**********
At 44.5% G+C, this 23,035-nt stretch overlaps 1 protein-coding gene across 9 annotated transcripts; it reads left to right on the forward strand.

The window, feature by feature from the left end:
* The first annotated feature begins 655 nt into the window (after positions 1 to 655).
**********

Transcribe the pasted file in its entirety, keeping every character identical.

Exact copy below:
At 44.5% G+C, this 23,035-nt stretch overlaps 1 protein-coding gene across 9 annotated transcripts; it reads left to right on the forward strand.

The window, feature by feature from the left end:
* The first annotated feature begins 655 nt into the window (after positions 1 to 655).